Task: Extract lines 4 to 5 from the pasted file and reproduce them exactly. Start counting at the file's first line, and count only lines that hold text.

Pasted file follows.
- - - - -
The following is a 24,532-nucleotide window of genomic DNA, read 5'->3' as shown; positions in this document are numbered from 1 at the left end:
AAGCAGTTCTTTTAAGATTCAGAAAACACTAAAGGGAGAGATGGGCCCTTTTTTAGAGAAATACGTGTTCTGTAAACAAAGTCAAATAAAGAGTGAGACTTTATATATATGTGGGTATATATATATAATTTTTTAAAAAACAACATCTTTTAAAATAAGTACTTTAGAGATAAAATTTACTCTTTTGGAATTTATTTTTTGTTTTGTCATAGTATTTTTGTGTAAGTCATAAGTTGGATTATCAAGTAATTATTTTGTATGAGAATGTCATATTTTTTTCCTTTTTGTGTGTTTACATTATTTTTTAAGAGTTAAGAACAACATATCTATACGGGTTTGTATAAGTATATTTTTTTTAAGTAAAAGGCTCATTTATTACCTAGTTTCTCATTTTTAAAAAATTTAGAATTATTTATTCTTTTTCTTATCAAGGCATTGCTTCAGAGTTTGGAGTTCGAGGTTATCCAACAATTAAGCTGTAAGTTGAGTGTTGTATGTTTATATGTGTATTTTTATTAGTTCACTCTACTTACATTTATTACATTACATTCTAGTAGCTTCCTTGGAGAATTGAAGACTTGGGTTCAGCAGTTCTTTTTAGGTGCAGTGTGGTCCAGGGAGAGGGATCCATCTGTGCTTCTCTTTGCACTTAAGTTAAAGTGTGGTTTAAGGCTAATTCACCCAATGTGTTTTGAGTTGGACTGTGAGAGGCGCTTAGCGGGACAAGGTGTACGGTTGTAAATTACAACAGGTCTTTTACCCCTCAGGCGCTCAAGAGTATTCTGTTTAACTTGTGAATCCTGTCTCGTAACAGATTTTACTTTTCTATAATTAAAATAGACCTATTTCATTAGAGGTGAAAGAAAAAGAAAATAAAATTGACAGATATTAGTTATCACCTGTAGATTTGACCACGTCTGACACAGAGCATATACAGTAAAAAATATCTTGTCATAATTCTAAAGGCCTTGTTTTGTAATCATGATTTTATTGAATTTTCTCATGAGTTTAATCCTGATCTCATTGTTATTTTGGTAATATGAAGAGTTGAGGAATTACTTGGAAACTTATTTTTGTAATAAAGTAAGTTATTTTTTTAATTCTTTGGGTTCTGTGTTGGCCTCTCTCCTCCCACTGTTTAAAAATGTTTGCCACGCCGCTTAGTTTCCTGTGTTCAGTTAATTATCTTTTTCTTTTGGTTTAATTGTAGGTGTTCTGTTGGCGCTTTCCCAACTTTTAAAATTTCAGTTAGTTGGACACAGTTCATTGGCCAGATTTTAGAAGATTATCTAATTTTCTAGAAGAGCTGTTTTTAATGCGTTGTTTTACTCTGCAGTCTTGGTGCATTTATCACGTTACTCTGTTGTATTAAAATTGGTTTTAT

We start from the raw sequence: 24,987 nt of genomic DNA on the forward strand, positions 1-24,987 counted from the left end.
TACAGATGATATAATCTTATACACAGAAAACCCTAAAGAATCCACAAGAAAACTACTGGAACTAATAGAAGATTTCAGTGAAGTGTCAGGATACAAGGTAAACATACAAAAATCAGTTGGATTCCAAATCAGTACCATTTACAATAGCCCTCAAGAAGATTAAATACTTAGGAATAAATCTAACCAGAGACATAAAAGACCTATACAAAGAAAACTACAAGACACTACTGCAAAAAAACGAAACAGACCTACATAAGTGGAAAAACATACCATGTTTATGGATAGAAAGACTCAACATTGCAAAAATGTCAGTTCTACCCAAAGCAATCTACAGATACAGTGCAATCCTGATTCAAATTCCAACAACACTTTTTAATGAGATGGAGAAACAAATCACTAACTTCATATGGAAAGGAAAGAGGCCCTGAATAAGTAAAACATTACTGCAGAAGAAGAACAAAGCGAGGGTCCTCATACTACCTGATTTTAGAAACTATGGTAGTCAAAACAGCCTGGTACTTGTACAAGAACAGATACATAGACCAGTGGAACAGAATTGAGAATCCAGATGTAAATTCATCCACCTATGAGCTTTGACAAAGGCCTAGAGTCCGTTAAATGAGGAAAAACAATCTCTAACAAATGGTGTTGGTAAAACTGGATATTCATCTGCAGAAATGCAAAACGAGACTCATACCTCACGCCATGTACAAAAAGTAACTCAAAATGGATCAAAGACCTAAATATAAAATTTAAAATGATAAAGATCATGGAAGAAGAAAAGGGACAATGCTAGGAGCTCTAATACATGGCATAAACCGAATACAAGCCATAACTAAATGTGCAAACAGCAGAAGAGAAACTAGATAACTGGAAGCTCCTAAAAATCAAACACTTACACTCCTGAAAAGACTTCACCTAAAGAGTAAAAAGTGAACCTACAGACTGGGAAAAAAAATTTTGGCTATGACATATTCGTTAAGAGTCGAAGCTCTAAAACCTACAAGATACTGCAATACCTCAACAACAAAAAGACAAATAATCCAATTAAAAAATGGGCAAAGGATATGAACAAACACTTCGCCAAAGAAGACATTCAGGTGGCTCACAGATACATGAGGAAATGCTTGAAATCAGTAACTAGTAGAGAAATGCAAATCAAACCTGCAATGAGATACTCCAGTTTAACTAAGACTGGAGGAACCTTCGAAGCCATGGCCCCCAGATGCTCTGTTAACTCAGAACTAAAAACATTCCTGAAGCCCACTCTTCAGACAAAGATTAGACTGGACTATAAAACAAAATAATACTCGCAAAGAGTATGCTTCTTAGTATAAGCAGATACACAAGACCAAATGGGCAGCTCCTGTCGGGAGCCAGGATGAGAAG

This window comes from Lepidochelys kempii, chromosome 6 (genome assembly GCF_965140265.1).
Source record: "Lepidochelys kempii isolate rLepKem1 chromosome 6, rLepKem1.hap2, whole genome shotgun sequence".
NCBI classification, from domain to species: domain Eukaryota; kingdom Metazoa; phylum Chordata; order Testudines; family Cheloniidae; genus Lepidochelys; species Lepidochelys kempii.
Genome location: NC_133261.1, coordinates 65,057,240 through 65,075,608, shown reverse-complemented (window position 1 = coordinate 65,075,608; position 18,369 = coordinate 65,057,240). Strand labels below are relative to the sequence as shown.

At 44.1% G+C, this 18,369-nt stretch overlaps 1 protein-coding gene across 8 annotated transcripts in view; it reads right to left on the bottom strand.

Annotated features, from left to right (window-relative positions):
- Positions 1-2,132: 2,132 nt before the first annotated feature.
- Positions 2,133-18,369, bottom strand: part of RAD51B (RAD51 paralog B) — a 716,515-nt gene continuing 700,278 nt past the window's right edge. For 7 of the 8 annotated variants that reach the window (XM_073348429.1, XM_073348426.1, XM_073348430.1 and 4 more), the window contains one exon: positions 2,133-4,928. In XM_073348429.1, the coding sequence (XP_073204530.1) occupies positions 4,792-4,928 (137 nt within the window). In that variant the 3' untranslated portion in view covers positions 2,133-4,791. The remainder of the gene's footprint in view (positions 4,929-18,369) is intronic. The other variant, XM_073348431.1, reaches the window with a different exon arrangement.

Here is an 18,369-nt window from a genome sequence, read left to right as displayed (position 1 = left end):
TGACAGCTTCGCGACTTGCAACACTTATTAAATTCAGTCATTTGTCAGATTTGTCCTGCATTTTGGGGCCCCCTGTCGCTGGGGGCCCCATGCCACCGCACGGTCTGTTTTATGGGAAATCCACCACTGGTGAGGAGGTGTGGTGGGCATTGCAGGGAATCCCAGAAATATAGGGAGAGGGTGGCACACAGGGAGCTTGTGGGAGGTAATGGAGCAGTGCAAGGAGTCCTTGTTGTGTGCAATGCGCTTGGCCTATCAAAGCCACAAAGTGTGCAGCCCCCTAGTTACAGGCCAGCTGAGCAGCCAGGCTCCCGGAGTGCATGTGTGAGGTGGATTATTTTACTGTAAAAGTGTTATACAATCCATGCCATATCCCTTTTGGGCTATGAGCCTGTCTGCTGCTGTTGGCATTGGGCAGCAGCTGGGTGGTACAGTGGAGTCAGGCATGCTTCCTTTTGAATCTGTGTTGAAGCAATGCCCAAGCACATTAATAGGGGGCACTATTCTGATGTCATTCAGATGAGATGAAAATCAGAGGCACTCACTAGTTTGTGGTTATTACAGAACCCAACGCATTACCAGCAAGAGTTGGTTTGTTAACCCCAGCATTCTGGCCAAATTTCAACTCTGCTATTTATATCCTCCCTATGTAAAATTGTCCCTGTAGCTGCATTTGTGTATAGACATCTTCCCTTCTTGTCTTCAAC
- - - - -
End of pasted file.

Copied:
TACAGATGATATAATCTTATACACAGAAAACCCTAAAGAATCCACAAGAAAACTACTGGAACTAATAGAAGATTTCAGTGAAGTGTCAGGATACAAGGTAAACATACAAAAATCAGTTGGATTCCAAATCAGTACCATTTACAATAGCCCTCAAGAAGATTAAATACTTAGGAATAAATCTAACCAGAGACATAAAAGACCTATACAAAGAAAACTACAAGACACTACTGCAAAAAAACGAAACAGACCTACATAAGTGGAAAAACATACCATGTTTATGGATAGAAAGACTCAACATTGCAAAAATGTCAGTTCTACCCAAAGCAATCTACAGATACAGTGCAATCCTGATTCAAATTCCAACAACACTTTTTAATGAGATGGAGAAACAAATCACTAACTTCATATGGAAAGGAAAGAGGCCCTGAATAAGTAAAACATTACTGCAGAAGAAGAACAAAGCGAGGGTCCTCATACTACCTGATTTTAGAAACTATGGTAGTCAAAACAGCCTGGTACTTGTACAAGAACAGATACATAGACCAGTGGAACAGAATTGAGAATCCAGATGTAAATTCATCCACCTATGAGCTTTGACAAAGGCCTAGAGTCCGTTAAATGAGGAAAAACAATCTCTAACAAATGGTGTTGGTAAAACTGGATATTCATCTGCAGAAATGCAAAACGAGACTCATACCTCACGCCATGTACAAAAAGTAACTCAAAATGGATCAAAGACCTAAATATAAAATTTAAAATGATAAAGATCATGGAAGAAGAAAAGGGACAATGCTAGGAGCTCTAATACATGGCATAAACCGAATACAAGCCATAACTAAATGTGCAAACAGCAGAAGAGAAACTAGATAACTGGAAGCTCCTAAAAATCAAACACTTACACTCCTGAAAAGACTTCACCTAAAGAGTAAAAAGTGAACCTACAGACTGGGAAAAAAAATTTTGGCTATGACATATTCGTTAAGAGTCGAAGCTCTAAAACCTACAAGATACTGCAATACCTCAACAACAAAAAGACAAATAATCCAATTAAAAAATGGGCAAAGGATATGAACAAACACTTCGCCAAAGAAGACATTCAGGTGGCTCACAGATACATGAGGAAATGCTTGAAATCAGTAACTAGTAGAGAAATGCAAATCAAACCTGCAATGAGATACTCCAGTTTAACTAAGACTGGAGGAACCTTCGAAGCCATGGCCCCCAGATGCTCTGTTAACTCAGAACTAAAAACATTCCTGAAGCCCACTCTTCAGACAAAGATTAGACTGGACTATAAAACAAAATAATACTCGCAAAGAGTATGCTTCTTAGTATAAGCAGATACACAAGACCAAATGGGCAGCTCCTGTCGGGAGCCAGGATGAGAAG

This window comes from Lepidochelys kempii, chromosome 6 (genome assembly GCF_965140265.1).